I'm feeling reflective today! Here are a few things I've discovered in the last year or so of teaching.
You can find the original "5 Things My Students Taught Me" post here.
1.) Your long-term student will always be the same person at their core...
Whether your student is quiet, loud, easily bored, super intense, or anything else, the personality traits they display as a child will most likely be present for the entire time the two of you work together. Some qualities grow in prominence with age while others fade to the background, but your student's unique personality and temperament will remain the same at their core, so figure out what makes them tick and what their learning style is so you can communicate effectively with them.
2. ...but the way you relate to your long-term student will change over time.
When a young child joins your studio, the topics you discuss will be concrete: here's how to play low C, this is the headjoint, this is called a flat sign. They're tangible, easily explained concepts. As your student gets older, however, you will be able to talk about ideas that are more abstract and less easily defined; you'll find yourself discussing performance anxiety, timbre, and style. The older your student gets, the more in-depth your conversations can become, and older students will benefit from hearing (age-appropriate) stories from your life as they relate to what you're studying together.
3.) Let your students pick their music.
Remember the last time someone made you do something you didn't feel like doing? Remember the glorious sense of purpose and fulfillment that flooded your heart and mind? Didn't think so.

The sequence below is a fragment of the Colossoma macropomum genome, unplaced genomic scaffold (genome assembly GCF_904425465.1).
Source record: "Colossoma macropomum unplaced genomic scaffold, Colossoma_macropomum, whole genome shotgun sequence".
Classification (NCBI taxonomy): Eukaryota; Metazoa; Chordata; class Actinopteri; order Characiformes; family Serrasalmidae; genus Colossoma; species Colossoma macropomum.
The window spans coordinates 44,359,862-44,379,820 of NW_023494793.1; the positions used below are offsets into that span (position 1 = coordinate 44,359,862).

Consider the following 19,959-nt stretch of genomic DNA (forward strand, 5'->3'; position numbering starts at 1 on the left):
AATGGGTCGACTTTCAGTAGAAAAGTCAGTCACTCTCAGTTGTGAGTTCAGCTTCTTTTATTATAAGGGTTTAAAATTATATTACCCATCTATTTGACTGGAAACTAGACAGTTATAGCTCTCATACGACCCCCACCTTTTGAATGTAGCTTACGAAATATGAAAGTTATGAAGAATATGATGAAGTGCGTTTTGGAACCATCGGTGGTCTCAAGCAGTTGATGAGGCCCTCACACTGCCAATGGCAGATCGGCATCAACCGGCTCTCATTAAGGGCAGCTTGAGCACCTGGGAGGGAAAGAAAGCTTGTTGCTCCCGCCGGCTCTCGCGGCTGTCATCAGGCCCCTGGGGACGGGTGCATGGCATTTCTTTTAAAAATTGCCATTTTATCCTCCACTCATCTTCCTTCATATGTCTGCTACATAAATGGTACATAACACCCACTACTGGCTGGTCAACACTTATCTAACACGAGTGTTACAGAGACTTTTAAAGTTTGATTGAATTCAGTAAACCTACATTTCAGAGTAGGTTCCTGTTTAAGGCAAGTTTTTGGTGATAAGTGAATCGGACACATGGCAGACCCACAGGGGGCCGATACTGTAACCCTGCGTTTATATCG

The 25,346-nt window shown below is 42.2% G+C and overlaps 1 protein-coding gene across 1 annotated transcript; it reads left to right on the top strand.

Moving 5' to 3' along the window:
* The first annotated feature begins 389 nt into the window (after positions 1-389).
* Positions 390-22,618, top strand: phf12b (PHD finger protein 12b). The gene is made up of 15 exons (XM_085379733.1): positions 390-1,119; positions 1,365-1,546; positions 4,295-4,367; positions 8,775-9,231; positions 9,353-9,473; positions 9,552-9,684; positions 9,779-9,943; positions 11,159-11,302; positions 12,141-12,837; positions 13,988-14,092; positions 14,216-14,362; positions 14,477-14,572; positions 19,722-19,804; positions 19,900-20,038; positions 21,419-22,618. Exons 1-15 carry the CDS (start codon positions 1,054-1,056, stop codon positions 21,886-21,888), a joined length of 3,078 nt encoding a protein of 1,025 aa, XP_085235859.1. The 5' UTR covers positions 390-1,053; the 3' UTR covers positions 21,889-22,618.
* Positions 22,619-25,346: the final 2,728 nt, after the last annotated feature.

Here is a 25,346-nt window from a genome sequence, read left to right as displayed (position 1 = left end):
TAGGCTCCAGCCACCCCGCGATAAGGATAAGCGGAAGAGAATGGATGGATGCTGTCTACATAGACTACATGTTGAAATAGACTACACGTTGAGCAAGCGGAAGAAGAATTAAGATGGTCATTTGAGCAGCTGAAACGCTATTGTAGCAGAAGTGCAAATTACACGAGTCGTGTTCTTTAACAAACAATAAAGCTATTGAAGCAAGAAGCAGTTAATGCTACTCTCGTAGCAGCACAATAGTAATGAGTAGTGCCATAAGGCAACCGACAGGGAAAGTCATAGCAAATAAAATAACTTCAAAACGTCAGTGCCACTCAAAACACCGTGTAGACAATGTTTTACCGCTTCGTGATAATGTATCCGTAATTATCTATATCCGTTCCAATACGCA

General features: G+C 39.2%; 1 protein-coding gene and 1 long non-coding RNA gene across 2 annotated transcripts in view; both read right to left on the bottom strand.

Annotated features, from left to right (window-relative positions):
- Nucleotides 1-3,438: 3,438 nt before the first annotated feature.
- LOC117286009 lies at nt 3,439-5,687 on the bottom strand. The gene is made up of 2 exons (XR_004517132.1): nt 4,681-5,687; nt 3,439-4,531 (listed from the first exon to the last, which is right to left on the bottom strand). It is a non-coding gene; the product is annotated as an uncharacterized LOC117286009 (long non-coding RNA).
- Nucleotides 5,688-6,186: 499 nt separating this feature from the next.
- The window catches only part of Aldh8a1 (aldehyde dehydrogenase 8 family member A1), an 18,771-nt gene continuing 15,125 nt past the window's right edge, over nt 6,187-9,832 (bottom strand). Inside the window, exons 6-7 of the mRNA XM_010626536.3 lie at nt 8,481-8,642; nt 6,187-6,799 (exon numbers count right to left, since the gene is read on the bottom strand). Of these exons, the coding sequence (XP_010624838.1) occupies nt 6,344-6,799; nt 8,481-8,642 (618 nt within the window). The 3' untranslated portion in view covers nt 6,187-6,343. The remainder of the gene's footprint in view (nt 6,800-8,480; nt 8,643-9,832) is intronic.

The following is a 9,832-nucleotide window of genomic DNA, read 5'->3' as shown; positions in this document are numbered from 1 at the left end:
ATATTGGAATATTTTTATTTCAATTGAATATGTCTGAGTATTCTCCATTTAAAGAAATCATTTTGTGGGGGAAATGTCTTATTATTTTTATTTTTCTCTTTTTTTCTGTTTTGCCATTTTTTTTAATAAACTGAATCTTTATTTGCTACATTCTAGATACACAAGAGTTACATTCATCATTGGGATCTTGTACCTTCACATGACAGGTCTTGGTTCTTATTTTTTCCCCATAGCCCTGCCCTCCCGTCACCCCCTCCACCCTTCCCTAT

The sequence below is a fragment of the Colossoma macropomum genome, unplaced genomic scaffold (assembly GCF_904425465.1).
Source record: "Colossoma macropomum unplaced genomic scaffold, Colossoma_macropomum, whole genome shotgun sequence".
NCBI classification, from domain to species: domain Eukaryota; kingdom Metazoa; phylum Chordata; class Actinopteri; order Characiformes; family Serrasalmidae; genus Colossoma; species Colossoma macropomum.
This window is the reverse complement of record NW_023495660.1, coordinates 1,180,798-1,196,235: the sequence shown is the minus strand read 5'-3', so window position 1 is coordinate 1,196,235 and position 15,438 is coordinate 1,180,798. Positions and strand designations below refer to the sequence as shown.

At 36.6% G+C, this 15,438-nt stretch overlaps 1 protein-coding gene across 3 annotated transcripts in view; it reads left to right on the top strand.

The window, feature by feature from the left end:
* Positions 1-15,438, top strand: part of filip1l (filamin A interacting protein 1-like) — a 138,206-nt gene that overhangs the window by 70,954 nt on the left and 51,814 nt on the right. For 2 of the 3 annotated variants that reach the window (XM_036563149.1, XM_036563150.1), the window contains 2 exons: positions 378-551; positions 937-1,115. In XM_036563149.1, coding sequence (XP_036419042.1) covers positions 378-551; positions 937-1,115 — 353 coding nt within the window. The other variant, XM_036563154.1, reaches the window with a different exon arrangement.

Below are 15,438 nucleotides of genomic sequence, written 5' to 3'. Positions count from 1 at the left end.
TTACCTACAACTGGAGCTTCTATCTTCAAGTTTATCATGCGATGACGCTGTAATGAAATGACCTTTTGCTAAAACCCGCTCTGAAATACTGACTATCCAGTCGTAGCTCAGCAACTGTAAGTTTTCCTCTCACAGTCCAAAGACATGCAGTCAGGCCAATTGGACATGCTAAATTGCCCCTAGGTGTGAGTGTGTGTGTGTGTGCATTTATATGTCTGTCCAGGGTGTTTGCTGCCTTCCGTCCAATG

4.) Letting parents sit in on lessons is a double-edged sword.
It's good to have parents who are supportive and engaged, and if they have at least a passing familiarity with what's covered in lessons, they can help your student practice during the week between lessons. However, some students feel uncomfortable trying and failing in front of their parents and as a result won't push themselves during lessons. Feeling like there's no audience to see it if they try and fail can help shy students feel more at ease with experimenting during lessons. Another downside to parents in the studio is that a parent who interrupts you while you're teaching undermines your authority, which makes it harder to keep your more easily distracted or less willing students engaged in what's going on.
5.) Self-care is part of being a good role model.
It's up to you to determine the type of energy in your studio. If you bring in an attitude of positivity, enthusiasm, and joy, your students will pick up on that. But if you bring in an attitude of exhaustion or disengagement, they'll pick up on that too. You need to be a model for the type of behavior you want from your students, so it's essential that you get whatever kind of care you need in order to be the most nurturing version of yourself that you can be. This might come in the form of physical therapy, mental health counseling, or simply a relaxing spa day, but some form of stress release is key. In order to have a generous spirit as a teacher, you must have something to give.